- I have some kind of trust in the people the content is relevant
- I feel like we have a similar vision
- I am valued
- I'm not a number
- My input is acknowledge
- The event experience is circulated back into the community
Creating events that contribute to creating a long term vision + value
I'm a sucker for efficiency and long term value of any work I do.
I know I won't make a real impact with one off and short term activities.
The value of some meetups and events is being in the moment and experiencing it.
However, often growth comes in creating a valuable and long term investment in the learning and building of community.
For me this has also worked well by combining it with a long term vision, that way the people who are onboard are all (hopefully) heading in the same direction.
Communities that I tend to get involved with seek change. Not only does change take some time, it also requires doing the work of communicating, over and over again.
Creating long term value with events:
- Give your people opportunities
- Build trust and relationships
- Study your people
- Deliver what you feel they need and want
- Always look to give maximum value
- Don't just ask for feedback, have constant and ongoing conversations
- Try new things
- Commit to a vision
- Repurpose and reuse activities and content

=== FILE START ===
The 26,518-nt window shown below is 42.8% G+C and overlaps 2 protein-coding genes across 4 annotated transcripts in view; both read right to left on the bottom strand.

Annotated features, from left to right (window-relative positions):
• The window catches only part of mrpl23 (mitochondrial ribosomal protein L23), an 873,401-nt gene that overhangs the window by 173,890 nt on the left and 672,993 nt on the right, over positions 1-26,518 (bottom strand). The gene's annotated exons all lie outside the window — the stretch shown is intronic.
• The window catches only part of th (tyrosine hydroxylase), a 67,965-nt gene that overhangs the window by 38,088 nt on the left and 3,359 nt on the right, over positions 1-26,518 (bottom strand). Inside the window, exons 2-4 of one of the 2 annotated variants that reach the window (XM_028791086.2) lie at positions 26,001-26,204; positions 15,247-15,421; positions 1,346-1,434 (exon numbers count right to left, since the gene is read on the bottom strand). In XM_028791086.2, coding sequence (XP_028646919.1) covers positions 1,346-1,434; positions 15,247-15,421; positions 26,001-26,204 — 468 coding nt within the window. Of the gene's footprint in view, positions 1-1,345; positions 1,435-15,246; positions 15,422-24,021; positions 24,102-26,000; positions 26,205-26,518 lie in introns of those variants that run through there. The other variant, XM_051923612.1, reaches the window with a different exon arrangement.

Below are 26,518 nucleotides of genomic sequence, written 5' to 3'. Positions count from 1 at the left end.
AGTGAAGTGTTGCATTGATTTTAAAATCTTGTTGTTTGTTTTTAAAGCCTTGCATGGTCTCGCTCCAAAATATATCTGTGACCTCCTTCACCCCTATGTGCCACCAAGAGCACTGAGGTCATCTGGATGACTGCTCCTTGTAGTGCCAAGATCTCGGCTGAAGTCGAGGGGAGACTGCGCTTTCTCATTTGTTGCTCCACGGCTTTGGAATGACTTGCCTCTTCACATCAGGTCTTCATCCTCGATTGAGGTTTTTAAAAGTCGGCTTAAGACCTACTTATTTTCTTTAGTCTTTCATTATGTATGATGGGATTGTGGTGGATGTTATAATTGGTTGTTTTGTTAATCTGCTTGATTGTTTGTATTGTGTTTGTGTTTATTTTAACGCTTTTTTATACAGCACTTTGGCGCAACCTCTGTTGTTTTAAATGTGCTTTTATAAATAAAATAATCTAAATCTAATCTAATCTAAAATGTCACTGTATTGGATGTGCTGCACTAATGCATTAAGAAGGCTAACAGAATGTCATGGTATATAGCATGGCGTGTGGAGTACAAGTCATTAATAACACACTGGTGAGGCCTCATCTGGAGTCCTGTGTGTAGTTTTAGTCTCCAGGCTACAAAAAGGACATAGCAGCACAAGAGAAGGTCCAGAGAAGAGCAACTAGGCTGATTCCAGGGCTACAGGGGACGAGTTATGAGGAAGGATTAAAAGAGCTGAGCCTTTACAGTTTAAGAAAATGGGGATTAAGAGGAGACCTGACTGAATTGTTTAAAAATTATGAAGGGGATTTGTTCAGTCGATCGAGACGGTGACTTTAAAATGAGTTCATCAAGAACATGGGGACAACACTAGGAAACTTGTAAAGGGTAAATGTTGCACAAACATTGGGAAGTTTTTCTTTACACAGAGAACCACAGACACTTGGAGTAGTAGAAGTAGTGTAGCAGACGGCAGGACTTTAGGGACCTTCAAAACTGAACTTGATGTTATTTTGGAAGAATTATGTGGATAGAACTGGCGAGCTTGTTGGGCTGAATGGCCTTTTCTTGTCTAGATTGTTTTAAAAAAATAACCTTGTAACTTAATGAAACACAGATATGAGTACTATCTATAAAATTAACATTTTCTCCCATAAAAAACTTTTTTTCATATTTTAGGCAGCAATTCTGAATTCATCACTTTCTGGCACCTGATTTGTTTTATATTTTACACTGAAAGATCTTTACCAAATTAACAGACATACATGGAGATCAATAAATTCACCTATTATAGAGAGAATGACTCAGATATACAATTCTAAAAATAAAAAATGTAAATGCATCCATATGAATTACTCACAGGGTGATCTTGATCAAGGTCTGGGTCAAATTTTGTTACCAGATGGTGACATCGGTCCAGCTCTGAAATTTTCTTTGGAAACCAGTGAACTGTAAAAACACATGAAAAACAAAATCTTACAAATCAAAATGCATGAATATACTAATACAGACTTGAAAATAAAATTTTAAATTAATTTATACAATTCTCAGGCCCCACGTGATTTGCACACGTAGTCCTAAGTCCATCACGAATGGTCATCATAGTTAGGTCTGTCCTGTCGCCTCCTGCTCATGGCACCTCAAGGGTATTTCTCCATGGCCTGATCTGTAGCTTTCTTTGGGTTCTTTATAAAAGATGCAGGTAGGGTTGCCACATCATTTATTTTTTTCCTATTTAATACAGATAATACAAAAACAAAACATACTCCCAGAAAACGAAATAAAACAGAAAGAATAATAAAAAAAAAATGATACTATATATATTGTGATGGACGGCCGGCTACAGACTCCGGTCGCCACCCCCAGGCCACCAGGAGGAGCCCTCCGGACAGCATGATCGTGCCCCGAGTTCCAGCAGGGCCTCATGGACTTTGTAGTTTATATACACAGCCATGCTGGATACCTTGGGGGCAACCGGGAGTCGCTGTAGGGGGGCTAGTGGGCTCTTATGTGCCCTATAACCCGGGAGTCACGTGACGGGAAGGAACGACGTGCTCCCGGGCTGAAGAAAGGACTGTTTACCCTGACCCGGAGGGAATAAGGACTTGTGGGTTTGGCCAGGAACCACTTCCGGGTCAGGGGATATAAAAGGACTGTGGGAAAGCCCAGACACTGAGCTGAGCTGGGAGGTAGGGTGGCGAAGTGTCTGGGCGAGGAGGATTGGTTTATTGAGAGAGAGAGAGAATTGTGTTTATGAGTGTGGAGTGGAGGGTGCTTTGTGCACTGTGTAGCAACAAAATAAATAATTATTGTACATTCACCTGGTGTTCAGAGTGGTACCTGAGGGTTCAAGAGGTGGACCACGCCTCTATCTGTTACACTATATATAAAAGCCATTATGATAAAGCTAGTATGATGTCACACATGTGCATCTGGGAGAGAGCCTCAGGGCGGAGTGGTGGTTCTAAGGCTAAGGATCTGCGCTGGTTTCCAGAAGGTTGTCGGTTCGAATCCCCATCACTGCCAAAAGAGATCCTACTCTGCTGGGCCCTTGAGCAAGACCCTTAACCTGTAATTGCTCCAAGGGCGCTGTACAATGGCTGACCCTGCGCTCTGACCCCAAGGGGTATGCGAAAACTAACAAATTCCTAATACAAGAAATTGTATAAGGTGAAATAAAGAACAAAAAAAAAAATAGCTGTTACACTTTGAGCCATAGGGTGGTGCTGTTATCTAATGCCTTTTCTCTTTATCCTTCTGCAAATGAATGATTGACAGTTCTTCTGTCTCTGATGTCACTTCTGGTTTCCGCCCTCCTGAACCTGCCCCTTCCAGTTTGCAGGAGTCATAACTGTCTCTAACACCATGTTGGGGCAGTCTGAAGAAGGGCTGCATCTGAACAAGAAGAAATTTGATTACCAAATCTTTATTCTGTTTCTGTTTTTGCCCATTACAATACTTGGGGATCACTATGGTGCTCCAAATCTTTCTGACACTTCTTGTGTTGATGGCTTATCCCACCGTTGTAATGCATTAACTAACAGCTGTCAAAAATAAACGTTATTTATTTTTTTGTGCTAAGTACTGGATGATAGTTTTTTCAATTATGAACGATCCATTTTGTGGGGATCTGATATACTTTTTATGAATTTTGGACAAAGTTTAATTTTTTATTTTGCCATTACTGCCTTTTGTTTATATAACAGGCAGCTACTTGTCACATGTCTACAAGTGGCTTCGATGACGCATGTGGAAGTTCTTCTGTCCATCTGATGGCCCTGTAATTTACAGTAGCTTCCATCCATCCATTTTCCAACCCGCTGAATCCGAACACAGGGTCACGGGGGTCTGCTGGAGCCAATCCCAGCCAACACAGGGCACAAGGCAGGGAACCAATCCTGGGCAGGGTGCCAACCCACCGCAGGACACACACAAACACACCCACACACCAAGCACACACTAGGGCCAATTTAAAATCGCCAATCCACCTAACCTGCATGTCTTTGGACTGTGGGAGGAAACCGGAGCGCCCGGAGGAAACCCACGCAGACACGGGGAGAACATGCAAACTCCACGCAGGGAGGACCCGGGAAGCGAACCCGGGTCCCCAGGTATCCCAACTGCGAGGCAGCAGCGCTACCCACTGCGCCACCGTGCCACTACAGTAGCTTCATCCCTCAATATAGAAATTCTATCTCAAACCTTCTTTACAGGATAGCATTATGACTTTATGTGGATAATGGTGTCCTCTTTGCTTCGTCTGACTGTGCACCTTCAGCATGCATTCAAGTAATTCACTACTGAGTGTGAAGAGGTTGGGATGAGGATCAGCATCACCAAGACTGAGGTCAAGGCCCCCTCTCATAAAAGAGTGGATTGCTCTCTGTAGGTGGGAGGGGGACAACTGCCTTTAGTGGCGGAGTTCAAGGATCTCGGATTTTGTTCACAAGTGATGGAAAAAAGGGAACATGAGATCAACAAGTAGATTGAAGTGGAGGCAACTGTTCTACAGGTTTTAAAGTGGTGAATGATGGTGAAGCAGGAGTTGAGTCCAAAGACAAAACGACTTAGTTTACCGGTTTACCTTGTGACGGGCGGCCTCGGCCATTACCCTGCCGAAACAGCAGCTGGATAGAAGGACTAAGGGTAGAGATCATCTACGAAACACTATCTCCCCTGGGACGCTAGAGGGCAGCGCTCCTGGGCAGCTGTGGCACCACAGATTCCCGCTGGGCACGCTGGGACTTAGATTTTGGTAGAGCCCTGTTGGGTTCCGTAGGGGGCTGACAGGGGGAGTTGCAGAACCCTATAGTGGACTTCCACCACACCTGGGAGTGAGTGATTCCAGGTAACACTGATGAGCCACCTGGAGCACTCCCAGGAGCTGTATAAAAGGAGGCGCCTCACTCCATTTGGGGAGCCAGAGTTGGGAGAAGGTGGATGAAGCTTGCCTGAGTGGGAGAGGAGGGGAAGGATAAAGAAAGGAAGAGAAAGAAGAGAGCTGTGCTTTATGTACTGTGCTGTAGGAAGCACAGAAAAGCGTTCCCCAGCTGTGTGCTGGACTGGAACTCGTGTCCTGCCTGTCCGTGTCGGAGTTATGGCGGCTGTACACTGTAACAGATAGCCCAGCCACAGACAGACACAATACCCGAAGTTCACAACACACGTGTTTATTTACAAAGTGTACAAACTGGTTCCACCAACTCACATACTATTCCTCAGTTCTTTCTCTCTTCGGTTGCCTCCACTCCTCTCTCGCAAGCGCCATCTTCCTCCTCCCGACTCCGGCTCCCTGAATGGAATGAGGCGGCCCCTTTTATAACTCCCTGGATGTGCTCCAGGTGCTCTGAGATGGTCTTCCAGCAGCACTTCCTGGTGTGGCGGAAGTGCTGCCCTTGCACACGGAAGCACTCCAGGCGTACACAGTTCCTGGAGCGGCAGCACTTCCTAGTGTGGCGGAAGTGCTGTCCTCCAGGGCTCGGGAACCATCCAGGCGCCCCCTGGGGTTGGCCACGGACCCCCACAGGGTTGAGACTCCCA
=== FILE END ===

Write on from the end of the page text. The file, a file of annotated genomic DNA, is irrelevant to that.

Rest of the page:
Creating events that bring possibility
Much of the communities that I have created have been about bringing change and possibilities.
I once ran a coworking space. Many people there believed in the possibility of being and working for themselves and/or in collaboration with others. The events I put on really brought people together and helped them building trust with one another.
Ministry of Testing was all about seeking change for the industry. We invested in new voices through the community. We engaged with them online, then gave them opportunities to volunteer, facilitate or speak at our events. We gave them a voice and a connection, and the possibility to change the industry and advance their own career.
People will switch off if they can't see the opportunity that an event could bring them. You may be surprised at how well people tune in if people believe in the vision and the possibilities it brings.
Having a common alignment is powerful. It helps people come together and make amazing things happen.
😊 Thanks for reading.